With the temperature hitting the triple digits in Portland early this year, keeping your outdoor space looking its best can be a challenge – especially when you are also trying to conserve water. If you planned ahead and worked in a drought resistant landscape this year, congratulations! You will certainly be ahead of the game. For the rest of us, the hot, dry weather will require a little extra irrigation. Creating a well-thought-out watering plan can keep your plants green while also keeping your water bill down.
Ways to Conserve Water, Money, and Your Plants by Watering Smart
- Mulch – Organic-based mulches such as tree bark offer many benefits to plants, when applied properly. Among other things, mulch helps to retain water in the soil surrounding the plants. A good mulch helps conserve water by keeping it from evaporating out of the soil, which allows you to water less frequently.
- Moisture Gauges – If it’s moist don’t water it. Moisture gauges are very useful during hot, dry periods because they can tell you if the ground is moist below the surface. They are very easy to read and a quick test in the areas that were last watered can tell you if more is needed. Moisture gauges can also tell you if you’ve watered enough.
- Timing – Watering in the morning when it’s cool is the best time to conserve water, especially when it’s going to be hot. This helps keep the water from evaporating before soaking into the soil. Early watering also makes it easier for the plant to take up the water throughout the day. Watering in the evening or at dusk increases the risk of fungus forming during the night when the warm, wet environment is ideal for its growth.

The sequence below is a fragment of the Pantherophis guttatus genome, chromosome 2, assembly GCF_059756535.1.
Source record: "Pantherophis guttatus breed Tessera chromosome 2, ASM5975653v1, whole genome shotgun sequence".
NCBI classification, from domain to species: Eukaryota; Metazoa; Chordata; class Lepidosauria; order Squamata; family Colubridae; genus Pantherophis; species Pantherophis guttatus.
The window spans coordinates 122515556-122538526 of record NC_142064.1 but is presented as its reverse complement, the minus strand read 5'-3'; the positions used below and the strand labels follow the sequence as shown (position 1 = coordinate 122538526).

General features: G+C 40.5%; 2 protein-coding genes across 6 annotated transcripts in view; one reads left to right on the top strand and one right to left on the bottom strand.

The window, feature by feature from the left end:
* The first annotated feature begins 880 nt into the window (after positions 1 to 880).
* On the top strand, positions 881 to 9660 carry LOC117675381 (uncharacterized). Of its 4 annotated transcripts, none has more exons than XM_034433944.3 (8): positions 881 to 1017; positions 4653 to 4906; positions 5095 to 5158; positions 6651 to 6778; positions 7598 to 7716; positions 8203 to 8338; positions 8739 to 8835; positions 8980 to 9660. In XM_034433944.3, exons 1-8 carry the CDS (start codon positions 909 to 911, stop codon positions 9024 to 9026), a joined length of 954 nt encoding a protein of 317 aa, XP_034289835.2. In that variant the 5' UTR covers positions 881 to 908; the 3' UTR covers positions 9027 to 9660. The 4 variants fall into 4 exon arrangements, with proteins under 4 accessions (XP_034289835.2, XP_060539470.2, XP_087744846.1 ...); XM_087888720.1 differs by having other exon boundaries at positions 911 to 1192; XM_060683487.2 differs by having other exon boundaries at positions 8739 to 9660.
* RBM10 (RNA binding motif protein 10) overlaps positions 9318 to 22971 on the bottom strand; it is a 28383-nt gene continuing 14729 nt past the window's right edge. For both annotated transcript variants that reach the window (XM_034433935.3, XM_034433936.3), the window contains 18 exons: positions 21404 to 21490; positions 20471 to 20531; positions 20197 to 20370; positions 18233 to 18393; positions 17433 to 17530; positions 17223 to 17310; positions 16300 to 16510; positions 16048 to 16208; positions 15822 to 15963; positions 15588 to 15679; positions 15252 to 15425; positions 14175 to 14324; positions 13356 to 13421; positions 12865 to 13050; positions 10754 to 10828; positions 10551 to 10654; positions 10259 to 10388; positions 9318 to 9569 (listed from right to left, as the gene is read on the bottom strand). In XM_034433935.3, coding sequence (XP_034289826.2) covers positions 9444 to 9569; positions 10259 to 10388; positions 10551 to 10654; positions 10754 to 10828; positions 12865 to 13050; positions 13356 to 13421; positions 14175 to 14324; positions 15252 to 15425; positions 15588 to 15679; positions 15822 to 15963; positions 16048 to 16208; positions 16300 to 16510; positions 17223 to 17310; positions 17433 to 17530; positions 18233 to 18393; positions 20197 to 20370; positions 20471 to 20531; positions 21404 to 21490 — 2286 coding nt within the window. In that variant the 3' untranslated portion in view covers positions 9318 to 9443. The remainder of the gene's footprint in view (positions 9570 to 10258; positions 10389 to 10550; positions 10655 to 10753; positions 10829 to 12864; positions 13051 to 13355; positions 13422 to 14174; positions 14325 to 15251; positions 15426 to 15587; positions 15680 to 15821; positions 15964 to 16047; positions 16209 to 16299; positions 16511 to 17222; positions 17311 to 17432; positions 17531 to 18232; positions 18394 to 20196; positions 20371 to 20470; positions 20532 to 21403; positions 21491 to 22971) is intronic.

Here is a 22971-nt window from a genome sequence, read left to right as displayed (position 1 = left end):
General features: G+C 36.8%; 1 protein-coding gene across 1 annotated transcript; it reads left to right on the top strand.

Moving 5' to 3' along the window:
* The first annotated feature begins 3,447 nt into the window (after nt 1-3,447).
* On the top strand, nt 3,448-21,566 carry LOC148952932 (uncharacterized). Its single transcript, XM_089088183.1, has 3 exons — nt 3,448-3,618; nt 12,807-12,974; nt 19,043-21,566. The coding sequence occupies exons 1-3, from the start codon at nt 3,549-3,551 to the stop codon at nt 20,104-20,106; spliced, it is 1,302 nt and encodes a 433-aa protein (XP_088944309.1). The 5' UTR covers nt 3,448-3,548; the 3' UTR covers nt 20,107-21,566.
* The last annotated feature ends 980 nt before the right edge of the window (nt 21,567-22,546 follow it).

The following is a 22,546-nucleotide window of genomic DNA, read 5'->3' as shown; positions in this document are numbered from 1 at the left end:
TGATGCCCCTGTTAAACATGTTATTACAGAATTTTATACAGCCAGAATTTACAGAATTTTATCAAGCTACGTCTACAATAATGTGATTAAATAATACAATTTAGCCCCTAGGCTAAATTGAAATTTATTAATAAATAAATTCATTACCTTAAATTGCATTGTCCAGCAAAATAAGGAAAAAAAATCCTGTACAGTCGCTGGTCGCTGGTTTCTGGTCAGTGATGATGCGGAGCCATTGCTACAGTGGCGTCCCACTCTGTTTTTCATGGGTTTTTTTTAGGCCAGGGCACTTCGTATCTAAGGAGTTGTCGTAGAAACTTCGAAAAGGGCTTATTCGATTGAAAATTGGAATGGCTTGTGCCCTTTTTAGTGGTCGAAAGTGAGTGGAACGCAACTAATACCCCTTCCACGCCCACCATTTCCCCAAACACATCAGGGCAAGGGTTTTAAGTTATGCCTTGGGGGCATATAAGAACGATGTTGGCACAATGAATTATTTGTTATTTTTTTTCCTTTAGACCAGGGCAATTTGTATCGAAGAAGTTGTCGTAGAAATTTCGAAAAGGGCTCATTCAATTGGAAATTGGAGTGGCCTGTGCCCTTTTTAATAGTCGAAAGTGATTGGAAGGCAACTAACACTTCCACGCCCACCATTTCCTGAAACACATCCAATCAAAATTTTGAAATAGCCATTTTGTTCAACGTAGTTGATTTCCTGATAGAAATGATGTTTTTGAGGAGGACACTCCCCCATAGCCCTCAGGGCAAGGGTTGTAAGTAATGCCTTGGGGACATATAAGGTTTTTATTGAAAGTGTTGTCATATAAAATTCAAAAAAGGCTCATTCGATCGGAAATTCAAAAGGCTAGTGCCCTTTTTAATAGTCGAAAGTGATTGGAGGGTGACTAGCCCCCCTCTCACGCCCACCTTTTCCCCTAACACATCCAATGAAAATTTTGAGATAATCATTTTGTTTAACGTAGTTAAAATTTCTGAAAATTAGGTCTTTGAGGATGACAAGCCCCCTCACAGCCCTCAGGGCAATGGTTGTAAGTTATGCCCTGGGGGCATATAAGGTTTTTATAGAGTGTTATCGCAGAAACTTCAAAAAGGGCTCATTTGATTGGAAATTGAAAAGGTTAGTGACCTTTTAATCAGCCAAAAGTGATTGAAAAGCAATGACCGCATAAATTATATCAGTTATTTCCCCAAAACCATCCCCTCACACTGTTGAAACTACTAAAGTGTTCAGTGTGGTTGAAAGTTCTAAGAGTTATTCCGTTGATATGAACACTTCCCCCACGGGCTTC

- Choose Your System Wisely – The wrong watering setup can make it or break it. A broadcast sprinkler is the best way to waste water and drive up your utility bill. Much of what is sprayed is evaporated before it soaks into the ground or carried off as mist, watering areas that don’t need it. A hose and nozzle is a better option, since specific areas can be targeted, but it takes a lot of time to make sure each plant receives enough moisture and it has to be done manually. A drip system or a set of soaker hoses are the most efficient, delivering water where it’s needed at a speed that can be easily absorbed into the soil.
- Don’t Over Water – Most plants only need approximately 1 – 2 inches of water a week. Of course this all depends on the plant, but that information can be found on the plant tag that came with the plant or online. Too much water can cause root rot and soil compacting which is just as bad as under-watering. If you are worried about your lawn turning brown, just remember that most grass is quite drought tolerant. Brown grass is most likely dormant so don’t panic and water like crazy. Combining a soaker system with an irrigation timer is the most efficient way to ensure that your plants get just enough water, at just the right time. For lawns, half an inch, twice per week is all that’s needed.
Do you need help creating a plan to keep your outdoor space green while conserving water? All Oregon Landscaping not only designs beautiful outdoor spaces but offers a regular maintenance service that can get you and your plants through the hot summer. We can also help you install irrigation systems and show you how to program your timers to keep the yard beautiful while still ensuring that you are doing your part to conserve water. If you have any water saving tips we’d love to hear them! Feel free to share with us on Facebook or in the comments section below.